Amid rising poverty and hunger, Duterte, instead of spending more cash, whips out the lash. Instead of compassion, ordinary people are put in prison. Already, the Philippines imposed the longest and most stringent lockdown yet but the pandemic is still rising.
A new SWS survey shows that an estimated 5.2 million Filipino families or 20.9% of Filipinos found themselves without food to eat at least once in the past 3 months during the lockdown. The survey also showed a trend of rising hunger, up by a total of 12.1 points from 8.8% in December 2019, with severe hunger registering a high 5.1% of Filipinos.
This comes in the heels of an SWS survey where 83% of Filipinos reported a decline in quality of life compared a year ago. With 16.6% of the population living below the poverty line in 2018, this is expected to rise to 2015 levels of 21.3% or higher. Government data showed that 44% of workers lost their jobs two months after the lockdown. Studies project that the pandemic’s effects on lost jobs and income would increase household poverty by 7.2 percentage points. (READ: Two crises collide: The pandemic is a grave subplot in Metro Manila’s housing horror story)
Unemployment rose to a record-high 17.7% in April 2020, accounting for 7.3 million unemployed Filipinos. This was higher than the 5.1% unemployment rate recorded in April 2019 and this figure cuts across all regions reporting double-digit unemployment rates.
The economy is projected to lose up to 2.5 trillion pesos due to the pandemic, according to the Philippine Institute for Development Studies (PIDS). UK-based Oxford Economics estimates that the country’s loss of output as of May is worth 5.8% of GDP, the highest among ASEAN 5 countries, while GDP this year will contract by 6.9% or same level in 1985.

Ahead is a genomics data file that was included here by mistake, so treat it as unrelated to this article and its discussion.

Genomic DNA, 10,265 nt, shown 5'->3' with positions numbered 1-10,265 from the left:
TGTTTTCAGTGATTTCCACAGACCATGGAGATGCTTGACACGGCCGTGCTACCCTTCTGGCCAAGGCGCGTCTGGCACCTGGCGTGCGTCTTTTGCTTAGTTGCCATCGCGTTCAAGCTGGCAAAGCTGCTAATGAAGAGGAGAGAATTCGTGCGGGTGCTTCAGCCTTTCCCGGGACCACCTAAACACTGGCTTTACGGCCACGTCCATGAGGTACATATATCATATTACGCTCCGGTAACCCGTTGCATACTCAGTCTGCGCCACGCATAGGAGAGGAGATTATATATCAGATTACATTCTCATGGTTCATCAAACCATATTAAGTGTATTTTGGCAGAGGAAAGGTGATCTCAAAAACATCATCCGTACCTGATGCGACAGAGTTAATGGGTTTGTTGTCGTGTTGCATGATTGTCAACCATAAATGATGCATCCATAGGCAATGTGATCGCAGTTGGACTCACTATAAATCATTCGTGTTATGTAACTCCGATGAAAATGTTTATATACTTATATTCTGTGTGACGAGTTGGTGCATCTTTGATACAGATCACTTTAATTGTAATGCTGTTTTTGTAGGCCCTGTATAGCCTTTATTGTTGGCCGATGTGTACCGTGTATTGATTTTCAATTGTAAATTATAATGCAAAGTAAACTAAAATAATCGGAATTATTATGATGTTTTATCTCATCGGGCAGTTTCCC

These bleak figures are bringing down expectations for a robust economic rebound next year and up to Duterte’s last year in office. According to ING Bank forecasts, the economy is expected to contract by 6.3% in the second quarter this year, and to continue shrinking to 5.8% for the 3rd quarter, and 3.5% in the final 3 months. By 2021, growth will speed up to 5.7% in the second quarter, before slowing down to 4.5% in fourth quarter. In 2022, GDP is not seen to grow beyond 5.1%.
A large part of the dismal projection rests on a weaker household consumption crippled by a bleak job market and rising joblessness. The number of jobless people and job losses will continue to mount forcing consumers to cut back on spending and dig into their savings to pay up deferred loan payments and rising debts.
Household consumption accounts for as much as 70% of GDP. COVID-19 has severely impacted household consumption with empty shopping malls; restaurants losing dine-in customers and having limited delivery; “tourist-less” destinations and vacations put on hold; and fewer remittances. Economic recovery is therefore not on the horizon.
Investments are also unlikely to gain traction even with record-low interest rates cut by the BSP, including reserve requirement cuts for commercial and rural banks to boost lending. Private sector spending will be constrained though business has to take on added costs as a given. DTI reported last July 16 that 26% of businesses, many SMSEs, have closed as a result of the pandemic, further eroding confidence for immediate recovery.
Even before the pandemic struck, FDIs have dropped by 33% for the past 10 months as of January 2020. Net FDIs amounted to $7.6 billion in 2019, 23.1% lower than the $9.9 billion netted in 2018. With the pandemic, the BSP recently cut its net FDI estimate for 2020 from $8.8 billion to $4.1 billion.
The Philippine Statistics Authority reported that the country’s total merchandise trade still registered a decline of 38.7% in May 2020, after a steep 59.5% decline in April 2020. Imports though fell by 40.6% but slower contractions are noted in capital goods, raw materials including chemicals and manufactured goods, and consumer goods as the economy reopened. Severely contracting imports suggest lack of demand for capital and consumer products that are necessary for economic growth recovery.